Today is Passion Sunday. I have just heard on the radio that one in five people in the developed world suffer from chronic pain. What Donald does in this book is to connect these realities. He goes, taking us with him, into dark and unsettling places; places of pain and grief, places we don’t like and find hard to accept. He provides us with, not answers but, a drawing back of the veil onto unknowing. His journey is not the expected one of moving from darkness into light. He moves in the opposite direction: from known to unknown, going deeper into the darkness, deeper into this world, perhaps your world, from which most recoil (including, often, the Church). In the process he offers signposts that might make such a journey transformative.
Be warned! This book tears off the bandages revealing the way pain wounds, exhausts, isolates, excludes and limits. With fearless honesty Donald offers us his own story and a varied collection of narratives, encounters and experiences that provide opportunities for tearful recognition and connection with our own pain, and the pain borne by the world. Then he invites us, gently, to hear what pain is saying to us of our common humanity and limited often broken bodies; to live with the questions that pain creates; to embrace our wounds, and even to find them reflected in the wounds of Christ. This is not an easy read! But by the end you are left in no doubt that, for Donald, pain in its many forms, whilst awful, can become a doorway into interconnectedness, hospitality and love. Given his subject matter Donald’s hope in the possibility of such transformation is both astounding and inspiring.
Peter Cole, Passion Sunday, 2019
Donald Eadie’s newest book reads like a tapestry. Each page, each chapter tells a story of transformation, threaded with texture and colour and crucially rooted in the real lives of those marginalised through pain, disability or prejudice. Donald’s ability to transform pain into promise, and to hold tenderly the fear and pain of others sings through each page of this remarkable book. I first met Donald in 1996 as we began a journey together of exploration into ecumenical spirituality. Our paths have crossed occasionally since then. What I know deeply from my own and others’ encounters with him is that he has a sharp and gentle ability to intersect with the lives of others at the point of need, with clarity, wisdom and healing. A true spiritual companion. Speaking out of a chair, out of a life of pain and limited ability, Donald empowers others around him. He has a remarkable ability to alight on the spiritual quality of each experience. Donald’s gentle voice sings through this volume. I am so grateful to him for his generous sharing.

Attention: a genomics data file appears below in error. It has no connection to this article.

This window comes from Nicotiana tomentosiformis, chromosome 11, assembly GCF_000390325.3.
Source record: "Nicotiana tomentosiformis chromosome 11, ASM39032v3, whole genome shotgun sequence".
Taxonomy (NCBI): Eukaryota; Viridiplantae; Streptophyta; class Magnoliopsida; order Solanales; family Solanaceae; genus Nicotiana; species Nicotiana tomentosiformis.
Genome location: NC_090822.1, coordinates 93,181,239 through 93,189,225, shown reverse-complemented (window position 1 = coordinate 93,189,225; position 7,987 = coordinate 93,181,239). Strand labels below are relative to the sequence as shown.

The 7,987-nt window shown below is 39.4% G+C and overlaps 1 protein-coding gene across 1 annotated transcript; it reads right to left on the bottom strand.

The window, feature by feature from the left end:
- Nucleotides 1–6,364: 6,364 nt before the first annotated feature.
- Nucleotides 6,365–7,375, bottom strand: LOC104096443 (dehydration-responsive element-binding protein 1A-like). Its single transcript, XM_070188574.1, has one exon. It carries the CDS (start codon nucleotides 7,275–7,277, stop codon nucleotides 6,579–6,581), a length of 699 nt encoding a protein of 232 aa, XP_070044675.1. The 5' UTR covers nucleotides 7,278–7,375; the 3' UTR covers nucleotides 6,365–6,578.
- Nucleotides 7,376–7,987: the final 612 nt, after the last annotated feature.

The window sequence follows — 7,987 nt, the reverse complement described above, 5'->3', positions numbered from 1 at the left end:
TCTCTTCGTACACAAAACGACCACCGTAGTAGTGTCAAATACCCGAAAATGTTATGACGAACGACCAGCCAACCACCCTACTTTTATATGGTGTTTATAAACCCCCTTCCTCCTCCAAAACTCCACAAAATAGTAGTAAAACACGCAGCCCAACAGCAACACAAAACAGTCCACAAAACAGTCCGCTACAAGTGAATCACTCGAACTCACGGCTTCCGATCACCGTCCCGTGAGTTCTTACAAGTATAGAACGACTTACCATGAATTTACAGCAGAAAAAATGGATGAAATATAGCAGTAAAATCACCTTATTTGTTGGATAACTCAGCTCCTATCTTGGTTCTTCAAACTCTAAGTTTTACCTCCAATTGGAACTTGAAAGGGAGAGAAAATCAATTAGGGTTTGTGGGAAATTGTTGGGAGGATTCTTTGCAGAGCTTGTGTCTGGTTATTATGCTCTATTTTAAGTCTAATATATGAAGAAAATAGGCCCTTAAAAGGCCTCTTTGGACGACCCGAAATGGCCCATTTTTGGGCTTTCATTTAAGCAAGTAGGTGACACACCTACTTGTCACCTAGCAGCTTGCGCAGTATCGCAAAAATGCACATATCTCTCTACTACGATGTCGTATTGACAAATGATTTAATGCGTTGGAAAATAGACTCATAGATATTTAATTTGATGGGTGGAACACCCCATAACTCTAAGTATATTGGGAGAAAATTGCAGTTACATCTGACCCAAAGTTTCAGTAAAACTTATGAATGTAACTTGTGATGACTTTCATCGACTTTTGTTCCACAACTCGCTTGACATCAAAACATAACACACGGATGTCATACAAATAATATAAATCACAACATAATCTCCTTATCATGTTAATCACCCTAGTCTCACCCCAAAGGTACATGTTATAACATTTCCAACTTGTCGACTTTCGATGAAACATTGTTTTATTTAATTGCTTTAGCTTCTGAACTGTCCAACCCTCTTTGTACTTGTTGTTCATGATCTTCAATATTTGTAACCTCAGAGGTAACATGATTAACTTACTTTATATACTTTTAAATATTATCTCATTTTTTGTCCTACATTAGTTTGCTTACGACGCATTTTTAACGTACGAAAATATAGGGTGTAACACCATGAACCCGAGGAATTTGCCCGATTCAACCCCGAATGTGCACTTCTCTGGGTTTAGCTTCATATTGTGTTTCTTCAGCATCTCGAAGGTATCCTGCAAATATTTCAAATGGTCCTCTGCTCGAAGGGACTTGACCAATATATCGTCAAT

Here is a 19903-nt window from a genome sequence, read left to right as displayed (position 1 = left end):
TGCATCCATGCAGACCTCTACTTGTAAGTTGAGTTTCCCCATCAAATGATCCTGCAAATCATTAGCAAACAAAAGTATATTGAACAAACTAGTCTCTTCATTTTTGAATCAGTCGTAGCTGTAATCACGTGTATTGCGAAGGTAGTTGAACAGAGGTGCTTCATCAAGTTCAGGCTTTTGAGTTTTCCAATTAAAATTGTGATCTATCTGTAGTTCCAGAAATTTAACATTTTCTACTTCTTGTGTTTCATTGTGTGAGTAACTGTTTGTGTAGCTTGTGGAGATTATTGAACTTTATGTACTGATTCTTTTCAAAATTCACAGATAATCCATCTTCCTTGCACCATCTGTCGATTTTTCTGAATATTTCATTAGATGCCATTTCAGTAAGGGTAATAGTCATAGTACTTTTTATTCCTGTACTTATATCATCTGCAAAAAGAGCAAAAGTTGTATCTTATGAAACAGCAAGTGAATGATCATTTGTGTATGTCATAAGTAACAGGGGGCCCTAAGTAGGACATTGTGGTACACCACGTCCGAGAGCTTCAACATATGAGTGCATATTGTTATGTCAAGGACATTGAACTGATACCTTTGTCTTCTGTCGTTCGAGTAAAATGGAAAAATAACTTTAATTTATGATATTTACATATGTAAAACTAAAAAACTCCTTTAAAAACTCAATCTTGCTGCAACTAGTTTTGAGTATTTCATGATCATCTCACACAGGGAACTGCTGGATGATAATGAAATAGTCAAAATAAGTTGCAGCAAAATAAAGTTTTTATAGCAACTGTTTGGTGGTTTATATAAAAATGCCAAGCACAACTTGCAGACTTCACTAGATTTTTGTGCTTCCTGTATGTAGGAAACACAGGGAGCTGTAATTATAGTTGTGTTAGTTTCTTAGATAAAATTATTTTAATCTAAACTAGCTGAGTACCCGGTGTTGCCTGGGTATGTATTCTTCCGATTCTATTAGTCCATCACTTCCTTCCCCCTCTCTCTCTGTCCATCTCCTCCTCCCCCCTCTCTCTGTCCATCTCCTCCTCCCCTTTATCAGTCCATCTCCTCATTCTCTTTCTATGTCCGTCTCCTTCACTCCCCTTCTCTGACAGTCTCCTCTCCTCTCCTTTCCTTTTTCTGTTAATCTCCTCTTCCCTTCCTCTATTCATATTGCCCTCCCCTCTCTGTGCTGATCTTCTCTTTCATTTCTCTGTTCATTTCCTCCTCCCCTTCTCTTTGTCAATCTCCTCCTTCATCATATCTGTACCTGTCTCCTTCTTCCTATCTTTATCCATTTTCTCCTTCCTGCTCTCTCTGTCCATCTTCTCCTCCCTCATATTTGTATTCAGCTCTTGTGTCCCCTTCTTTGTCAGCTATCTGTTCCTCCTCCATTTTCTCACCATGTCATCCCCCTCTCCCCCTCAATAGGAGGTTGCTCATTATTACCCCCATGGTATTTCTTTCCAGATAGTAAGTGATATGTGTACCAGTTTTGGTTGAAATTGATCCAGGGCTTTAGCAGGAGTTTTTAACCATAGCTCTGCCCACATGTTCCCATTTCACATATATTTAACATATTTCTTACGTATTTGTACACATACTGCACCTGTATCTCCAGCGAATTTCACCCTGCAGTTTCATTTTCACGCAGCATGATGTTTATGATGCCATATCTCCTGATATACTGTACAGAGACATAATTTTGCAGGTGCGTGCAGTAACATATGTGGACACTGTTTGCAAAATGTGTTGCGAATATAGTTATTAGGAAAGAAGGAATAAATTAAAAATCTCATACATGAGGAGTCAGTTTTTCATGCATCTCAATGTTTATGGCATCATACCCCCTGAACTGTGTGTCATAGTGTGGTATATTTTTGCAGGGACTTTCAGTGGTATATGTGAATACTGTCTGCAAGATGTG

This book digs into the depths of what it is to be human. I am a
mother and adopted adult. Naturally I was drawn to Donald’s personal
adoption journey where despite the differences in our stories I
share an understanding of some of the hope and hurt that envelops
this experience. I do however find myself identifying with so much
more. The reflections, quotes, stories and the uncurling of thoughts
has welcomed me into a world that is both familiar and new. I am
someone who doesn’t have a particular faith but find this resonates
in a way that I hadn’t anticipated. The story feels universal. It
invites the reader in with openness and without judgement which is
Joanna Burnett, actor